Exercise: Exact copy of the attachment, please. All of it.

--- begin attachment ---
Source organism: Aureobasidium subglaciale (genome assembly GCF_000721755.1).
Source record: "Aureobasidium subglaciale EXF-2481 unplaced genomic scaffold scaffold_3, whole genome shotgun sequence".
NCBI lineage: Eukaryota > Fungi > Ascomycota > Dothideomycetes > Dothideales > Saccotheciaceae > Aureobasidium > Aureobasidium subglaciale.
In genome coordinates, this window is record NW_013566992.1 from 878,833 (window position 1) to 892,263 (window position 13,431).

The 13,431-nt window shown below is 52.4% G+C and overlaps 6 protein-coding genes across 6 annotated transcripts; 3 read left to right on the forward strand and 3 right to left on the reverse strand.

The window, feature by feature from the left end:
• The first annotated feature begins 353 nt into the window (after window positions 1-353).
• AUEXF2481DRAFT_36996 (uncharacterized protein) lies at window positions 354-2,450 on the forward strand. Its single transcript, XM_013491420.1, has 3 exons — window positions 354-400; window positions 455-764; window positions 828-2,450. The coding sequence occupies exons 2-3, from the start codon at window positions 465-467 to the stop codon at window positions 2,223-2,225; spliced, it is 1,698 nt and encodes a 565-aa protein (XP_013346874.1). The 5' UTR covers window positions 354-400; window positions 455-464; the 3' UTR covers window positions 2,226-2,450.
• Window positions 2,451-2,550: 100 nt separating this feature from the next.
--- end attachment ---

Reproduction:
Source organism: Aureobasidium subglaciale (genome assembly GCF_000721755.1).
Source record: "Aureobasidium subglaciale EXF-2481 unplaced genomic scaffold scaffold_3, whole genome shotgun sequence".
NCBI lineage: Eukaryota > Fungi > Ascomycota > Dothideomycetes > Dothideales > Saccotheciaceae > Aureobasidium > Aureobasidium subglaciale.
In genome coordinates, this window is record NW_013566992.1 from 878,833 (window position 1) to 892,263 (window position 13,431).

The 13,431-nt window shown below is 52.4% G+C and overlaps 6 protein-coding genes across 6 annotated transcripts; 3 read left to right on the forward strand and 3 right to left on the reverse strand.

The window, feature by feature from the left end:
• The first annotated feature begins 353 nt into the window (after window positions 1-353).
• AUEXF2481DRAFT_36996 (uncharacterized protein) lies at window positions 354-2,450 on the forward strand. Its single transcript, XM_013491420.1, has 3 exons — window positions 354-400; window positions 455-764; window positions 828-2,450. The coding sequence occupies exons 2-3, from the start codon at window positions 465-467 to the stop codon at window positions 2,223-2,225; spliced, it is 1,698 nt and encodes a 565-aa protein (XP_013346874.1). The 5' UTR covers window positions 354-400; window positions 455-464; the 3' UTR covers window positions 2,226-2,450.
• Window positions 2,451-2,550: 100 nt separating this feature from the next.